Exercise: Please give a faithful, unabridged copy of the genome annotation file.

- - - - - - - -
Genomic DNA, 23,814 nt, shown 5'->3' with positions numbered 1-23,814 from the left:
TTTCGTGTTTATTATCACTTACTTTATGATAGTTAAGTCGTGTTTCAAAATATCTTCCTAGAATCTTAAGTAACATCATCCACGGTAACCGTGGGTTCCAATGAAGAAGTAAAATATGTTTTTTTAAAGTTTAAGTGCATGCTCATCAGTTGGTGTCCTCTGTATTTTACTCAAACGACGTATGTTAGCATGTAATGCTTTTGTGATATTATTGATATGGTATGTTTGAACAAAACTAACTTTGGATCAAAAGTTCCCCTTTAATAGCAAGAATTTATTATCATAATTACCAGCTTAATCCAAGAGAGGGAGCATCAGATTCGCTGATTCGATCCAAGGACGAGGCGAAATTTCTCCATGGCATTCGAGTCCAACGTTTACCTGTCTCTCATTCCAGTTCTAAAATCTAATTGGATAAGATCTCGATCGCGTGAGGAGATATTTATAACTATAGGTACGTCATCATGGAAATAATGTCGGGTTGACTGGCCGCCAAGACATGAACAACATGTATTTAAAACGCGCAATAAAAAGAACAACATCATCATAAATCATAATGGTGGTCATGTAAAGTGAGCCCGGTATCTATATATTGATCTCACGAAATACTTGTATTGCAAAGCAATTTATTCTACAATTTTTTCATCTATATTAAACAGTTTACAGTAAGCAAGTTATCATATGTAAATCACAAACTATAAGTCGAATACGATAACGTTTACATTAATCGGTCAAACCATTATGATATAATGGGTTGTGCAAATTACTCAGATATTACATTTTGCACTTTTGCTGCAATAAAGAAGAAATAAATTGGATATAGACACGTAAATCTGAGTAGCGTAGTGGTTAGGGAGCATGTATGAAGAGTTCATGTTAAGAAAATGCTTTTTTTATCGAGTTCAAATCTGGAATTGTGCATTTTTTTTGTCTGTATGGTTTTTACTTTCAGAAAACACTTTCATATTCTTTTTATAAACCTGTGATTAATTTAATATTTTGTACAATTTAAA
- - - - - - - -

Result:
Genomic DNA, 23,814 nt, shown 5'->3' with positions numbered 1-23,814 from the left:
TTTCGTGTTTATTATCACTTACTTTATGATAGTTAAGTCGTGTTTCAAAATATCTTCCTAGAATCTTAAGTAACATCATCCACGGTAACCGTGGGTTCCAATGAAGAAGTAAAATATGTTTTTTTAAAGTTTAAGTGCATGCTCATCAGTTGGTGTCCTCTGTATTTTACTCAAACGACGTATGTTAGCATGTAATGCTTTTGTGATATTATTGATATGGTATGTTTGAACAAAACTAACTTTGGATCAAAAGTTCCCCTTTAATAGCAAGAATTTATTATCATAATTACCAGCTTAATCCAAGAGAGGGAGCATCAGATTCGCTGATTCGATCCAAGGACGAGGCGAAATTTCTCCATGGCATTCGAGTCCAACGTTTACCTGTCTCTCATTCCAGTTCTAAAATCTAATTGGATAAGATCTCGATCGCGTGAGGAGATATTTATAACTATAGGTACGTCATCATGGAAATAATGTCGGGTTGACTGGCCGCCAAGACATGAACAACATGTATTTAAAACGCGCAATAAAAAGAACAACATCATCATAAATCATAATGGTGGTCATGTAAAGTGAGCCCGGTATCTATATATTGATCTCACGAAATACTTGTATTGCAAAGCAATTTATTCTACAATTTTTTCATCTATATTAAACAGTTTACAGTAAGCAAGTTATCATATGTAAATCACAAACTATAAGTCGAATACGATAACGTTTACATTAATCGGTCAAACCATTATGATATAATGGGTTGTGCAAATTACTCAGATATTACATTTTGCACTTTTGCTGCAATAAAGAAGAAATAAATTGGATATAGACACGTAAATCTGAGTAGCGTAGTGGTTAGGGAGCATGTATGAAGAGTTCATGTTAAGAAAATGCTTTTTTTATCGAGTTCAAATCTGGAATTGTGCATTTTTTTTGTCTGTATGGTTTTTACTTTCAGAAAACACTTTCATATTCTTTTTATAAACCTGTGATTAATTTAATATTTTGTACAATTTAAA